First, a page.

hg graft <revision-number> StableBranch --and-commit (grafting and committing the single revision to a different branch than the one I am in, without me having to change between branches)

 

The red underlined part is stuff I'm making up. Are there any equivalent commands?

0

Share this post


Link to post
Share on other sites

I lack the hg-fu to tell you how to do this easily, but as best as I understand, the whole idea of fast branch and merge is that you have easy atomic sandboxes, and you're meant to use them. They're argued to be lightweight enough that its not a hassle. Its more or less a matter of policy just how related a change has to be to be considered part of an existing atomic unit or its own, but if by whatever standard it is "different" then it ought to be in a different branch logically, otherwise your history is a tangled mess of things.

 

By that same token, you shouldn't ever be making "intermediate" commits with partially complete features to save your progress -- if you're doing that, you're using the tool in a fundamentally wrong way. One which is not much better than a glorified backup. A commit is all or nothing, it implements a some subset of code completely. You might break a large functional area down (possibly using sub-branches, even) into smaller pieces, but they're always "complete" for some definition of complete -- a commit should never represent an interruption.

 

If you have some misunderstanding about how to best use these tools, you wouldn't be the first. I'm certainly no authority. But the way of working that's prescribed by DVCSs is markedly different than Centralized VCSs, and to most simple ways that people have collaborated in the past. It sometimes seems completely insane to have to do all these little steps up front to do seemingly simple things, but the argument is that the cost you pay now is less than the delayed cost of heavy branches and endless merge conflicts under the old paradigm.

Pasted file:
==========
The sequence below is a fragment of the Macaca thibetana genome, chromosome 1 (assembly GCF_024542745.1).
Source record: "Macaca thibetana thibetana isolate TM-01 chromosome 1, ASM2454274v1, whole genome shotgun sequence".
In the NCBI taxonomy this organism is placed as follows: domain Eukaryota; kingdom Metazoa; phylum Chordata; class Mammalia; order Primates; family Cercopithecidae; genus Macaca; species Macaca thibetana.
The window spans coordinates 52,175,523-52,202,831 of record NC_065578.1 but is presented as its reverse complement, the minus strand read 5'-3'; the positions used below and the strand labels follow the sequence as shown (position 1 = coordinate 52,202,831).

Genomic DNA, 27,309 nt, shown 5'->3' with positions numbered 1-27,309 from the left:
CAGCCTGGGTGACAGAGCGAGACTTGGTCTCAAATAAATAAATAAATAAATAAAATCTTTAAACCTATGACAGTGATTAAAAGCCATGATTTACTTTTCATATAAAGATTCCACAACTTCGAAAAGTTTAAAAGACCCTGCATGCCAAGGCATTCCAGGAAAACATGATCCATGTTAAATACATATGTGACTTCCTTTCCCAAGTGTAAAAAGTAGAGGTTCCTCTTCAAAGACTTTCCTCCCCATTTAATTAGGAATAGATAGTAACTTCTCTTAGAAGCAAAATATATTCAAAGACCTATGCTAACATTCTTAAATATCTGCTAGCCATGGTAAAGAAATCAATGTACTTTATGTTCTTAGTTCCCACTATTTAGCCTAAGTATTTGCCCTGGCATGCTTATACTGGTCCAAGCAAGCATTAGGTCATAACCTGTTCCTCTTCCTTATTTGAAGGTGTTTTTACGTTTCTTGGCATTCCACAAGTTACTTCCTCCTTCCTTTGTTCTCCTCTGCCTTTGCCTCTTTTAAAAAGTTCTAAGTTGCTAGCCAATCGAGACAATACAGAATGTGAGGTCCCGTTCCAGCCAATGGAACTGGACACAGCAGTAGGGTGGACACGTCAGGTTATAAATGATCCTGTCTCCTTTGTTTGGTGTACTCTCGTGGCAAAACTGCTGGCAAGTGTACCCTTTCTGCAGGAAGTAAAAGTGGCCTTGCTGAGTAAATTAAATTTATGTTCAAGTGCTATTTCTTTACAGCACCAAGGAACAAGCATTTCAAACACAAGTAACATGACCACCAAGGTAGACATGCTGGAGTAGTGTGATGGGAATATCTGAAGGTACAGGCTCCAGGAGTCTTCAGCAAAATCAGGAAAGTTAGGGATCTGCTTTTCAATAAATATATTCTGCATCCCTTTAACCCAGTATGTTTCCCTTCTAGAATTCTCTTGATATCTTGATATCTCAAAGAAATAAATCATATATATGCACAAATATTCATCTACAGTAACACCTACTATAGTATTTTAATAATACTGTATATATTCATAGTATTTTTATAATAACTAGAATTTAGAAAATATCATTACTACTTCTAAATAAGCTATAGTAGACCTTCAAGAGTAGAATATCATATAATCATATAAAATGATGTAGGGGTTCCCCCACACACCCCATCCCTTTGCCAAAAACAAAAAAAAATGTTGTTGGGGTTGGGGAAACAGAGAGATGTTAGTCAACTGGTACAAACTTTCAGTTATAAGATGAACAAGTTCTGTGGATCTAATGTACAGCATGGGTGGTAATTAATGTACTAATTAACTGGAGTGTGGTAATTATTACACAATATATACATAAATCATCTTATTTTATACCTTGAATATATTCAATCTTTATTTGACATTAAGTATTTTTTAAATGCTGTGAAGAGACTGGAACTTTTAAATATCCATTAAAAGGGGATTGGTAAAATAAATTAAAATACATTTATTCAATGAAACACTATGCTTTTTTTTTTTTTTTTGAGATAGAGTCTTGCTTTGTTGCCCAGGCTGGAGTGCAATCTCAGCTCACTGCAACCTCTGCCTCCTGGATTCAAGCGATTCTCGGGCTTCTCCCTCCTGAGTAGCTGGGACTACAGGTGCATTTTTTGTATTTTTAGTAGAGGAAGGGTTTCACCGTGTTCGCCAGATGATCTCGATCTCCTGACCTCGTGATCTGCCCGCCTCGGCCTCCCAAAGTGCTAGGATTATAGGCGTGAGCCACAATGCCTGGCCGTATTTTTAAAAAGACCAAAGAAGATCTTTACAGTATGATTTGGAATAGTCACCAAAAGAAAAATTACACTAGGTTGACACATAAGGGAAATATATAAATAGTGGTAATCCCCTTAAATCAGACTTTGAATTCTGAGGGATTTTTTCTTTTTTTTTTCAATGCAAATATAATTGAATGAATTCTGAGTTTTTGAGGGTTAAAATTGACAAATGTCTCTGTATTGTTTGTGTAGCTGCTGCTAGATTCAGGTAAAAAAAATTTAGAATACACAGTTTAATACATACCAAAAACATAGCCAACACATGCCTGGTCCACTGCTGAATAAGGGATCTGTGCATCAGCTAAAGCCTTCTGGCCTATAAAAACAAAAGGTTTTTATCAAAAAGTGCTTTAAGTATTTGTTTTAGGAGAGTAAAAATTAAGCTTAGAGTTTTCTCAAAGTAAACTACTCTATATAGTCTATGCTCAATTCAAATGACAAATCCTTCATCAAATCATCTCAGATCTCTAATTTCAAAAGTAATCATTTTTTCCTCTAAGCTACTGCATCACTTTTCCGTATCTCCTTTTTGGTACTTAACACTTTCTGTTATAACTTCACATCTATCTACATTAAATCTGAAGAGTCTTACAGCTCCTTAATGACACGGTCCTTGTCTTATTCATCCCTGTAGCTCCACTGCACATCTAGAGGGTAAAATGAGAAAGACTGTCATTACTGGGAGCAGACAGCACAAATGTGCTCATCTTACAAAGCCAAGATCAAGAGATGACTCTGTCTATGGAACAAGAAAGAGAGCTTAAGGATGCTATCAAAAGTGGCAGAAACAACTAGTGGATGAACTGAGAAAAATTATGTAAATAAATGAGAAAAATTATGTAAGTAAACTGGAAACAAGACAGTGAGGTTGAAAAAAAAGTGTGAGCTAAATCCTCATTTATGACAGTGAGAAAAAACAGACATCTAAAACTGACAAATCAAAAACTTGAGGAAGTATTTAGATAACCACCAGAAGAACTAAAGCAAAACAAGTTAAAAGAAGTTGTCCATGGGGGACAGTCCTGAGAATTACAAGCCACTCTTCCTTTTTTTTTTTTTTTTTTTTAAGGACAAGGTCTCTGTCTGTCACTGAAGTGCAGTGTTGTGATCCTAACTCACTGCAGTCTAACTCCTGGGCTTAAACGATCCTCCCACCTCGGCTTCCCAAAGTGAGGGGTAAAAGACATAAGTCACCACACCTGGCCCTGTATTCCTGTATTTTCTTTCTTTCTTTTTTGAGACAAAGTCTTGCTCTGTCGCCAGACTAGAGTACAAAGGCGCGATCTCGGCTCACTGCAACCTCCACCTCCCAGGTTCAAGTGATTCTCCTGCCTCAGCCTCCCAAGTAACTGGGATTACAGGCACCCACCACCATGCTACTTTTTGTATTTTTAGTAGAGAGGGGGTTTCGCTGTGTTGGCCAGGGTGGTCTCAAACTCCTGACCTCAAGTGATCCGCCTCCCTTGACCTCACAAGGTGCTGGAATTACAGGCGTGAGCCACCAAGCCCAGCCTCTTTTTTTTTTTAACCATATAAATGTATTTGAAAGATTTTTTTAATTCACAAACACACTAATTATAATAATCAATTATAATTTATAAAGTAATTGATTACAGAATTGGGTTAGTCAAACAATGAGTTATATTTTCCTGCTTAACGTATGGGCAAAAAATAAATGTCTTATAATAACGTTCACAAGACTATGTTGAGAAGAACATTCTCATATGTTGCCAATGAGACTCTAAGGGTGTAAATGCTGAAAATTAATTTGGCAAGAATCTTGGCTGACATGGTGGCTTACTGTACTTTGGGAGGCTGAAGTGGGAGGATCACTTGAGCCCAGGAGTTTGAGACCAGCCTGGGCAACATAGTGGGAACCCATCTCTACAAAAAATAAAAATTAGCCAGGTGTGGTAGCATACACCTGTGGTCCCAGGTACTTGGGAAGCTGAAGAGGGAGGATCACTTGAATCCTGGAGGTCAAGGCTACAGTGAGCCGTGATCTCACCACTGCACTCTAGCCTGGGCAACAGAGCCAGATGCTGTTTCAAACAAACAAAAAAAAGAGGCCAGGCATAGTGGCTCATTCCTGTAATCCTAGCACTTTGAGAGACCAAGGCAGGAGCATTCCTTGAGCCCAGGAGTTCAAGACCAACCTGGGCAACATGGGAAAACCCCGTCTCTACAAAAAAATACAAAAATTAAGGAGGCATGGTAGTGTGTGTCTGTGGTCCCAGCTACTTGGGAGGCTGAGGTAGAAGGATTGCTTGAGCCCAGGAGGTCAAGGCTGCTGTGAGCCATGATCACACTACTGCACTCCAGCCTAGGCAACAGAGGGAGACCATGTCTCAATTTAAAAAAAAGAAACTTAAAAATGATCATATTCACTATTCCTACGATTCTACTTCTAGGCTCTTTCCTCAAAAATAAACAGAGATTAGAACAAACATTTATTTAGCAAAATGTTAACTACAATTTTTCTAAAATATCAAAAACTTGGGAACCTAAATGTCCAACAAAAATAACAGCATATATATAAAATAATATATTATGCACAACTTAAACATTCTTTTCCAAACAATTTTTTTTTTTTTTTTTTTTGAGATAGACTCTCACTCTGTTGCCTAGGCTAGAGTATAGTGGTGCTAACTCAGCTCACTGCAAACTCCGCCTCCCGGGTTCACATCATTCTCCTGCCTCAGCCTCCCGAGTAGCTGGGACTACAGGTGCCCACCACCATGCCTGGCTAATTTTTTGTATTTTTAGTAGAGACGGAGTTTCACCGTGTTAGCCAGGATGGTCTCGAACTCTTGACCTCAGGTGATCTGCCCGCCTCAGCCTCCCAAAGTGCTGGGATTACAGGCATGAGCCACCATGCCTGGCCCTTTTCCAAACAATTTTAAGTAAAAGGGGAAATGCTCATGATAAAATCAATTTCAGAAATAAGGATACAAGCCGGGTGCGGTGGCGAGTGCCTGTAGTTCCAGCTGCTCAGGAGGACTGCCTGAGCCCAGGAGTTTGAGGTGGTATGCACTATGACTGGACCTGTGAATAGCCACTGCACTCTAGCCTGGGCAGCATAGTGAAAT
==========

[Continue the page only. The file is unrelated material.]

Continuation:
0

Share this post


Link to post
Share on other sites

I think the workflow could be more like this, that would prevent polluting the repository with temporary things:

hg shelve

hg up stable

edit in the fix

hg commit

hg up devel

hg unshelve

hg commit

hg merge

 

Btw., branches in mercurial are like svn branches and are meant to be long running things which are not removed, like for example the default branch for developing, a stable branch for the next oldest version which just gets bugfixes or similar. For adding a single feature or bugfix you can use bookmarks, which are more similar to git branches and can be deleted when you dont need them anymore.

1

Share this post


Link to post
Share on other sites

I think the workflow could be more like this, that would prevent polluting the repository with temporary things:

 

Slightly altered from actual quote:

hg shelve 
hg update Stable
edit in the fix
hg commit
hg update ExperimentalFeatureX
hg unshelve
hg commit
hg merge

 


I'm not sure I understand. ('shelve' is a Mercurial extension)

 

'shelve' just stores away what I was working on without committing, right?

Why not just commit?

And how does the bugfix or feature addition that I'm making to Stable get back into ExperimentalFeatureX at the same time? I want to commit changes made to a specific file into both branches.

 

Also, what's that merge for at the end? I'm not wanting to merge ExperimentalFeatureX into Stable - at least not yet. Or are you merging Stable into ExpermentalFeatureX, to bring ExperimentalFeatureX up to date? Huh, I *think* I get that.

 

But why use shelve at all? Why not just:

  1. hg commit
  2. hg update Stable
  3. edit in the fix
  4. hg commit
  5. hg update ExperimentalFeatureX
  6. hg merge
0

Share this post


Link to post
Share on other sites

commit means you're putting that interruption into your history. That's not something you want to preserve; right now you care about coming back to that point in your would-be "history" so you can pick back up on feature work, but tomorrow or 6 months from now you're never going to want to come back into the point where you were interrupted. Every time you commit, you're creating a mile-marker that you can return to should ever the need arise. You don't want to litter the roadside with irrelevant markers -- its particularly harmful if you wanted to go back in history to a point *just before* the next feature you add, which you would logically assume is commit X-1 -- but committing the interruption would actually make it commit X-2.

 

shelve gives you the same kind of workflow without polluting your history.

Edited by Ravyne
1

Share this post


Link to post
Share on other sites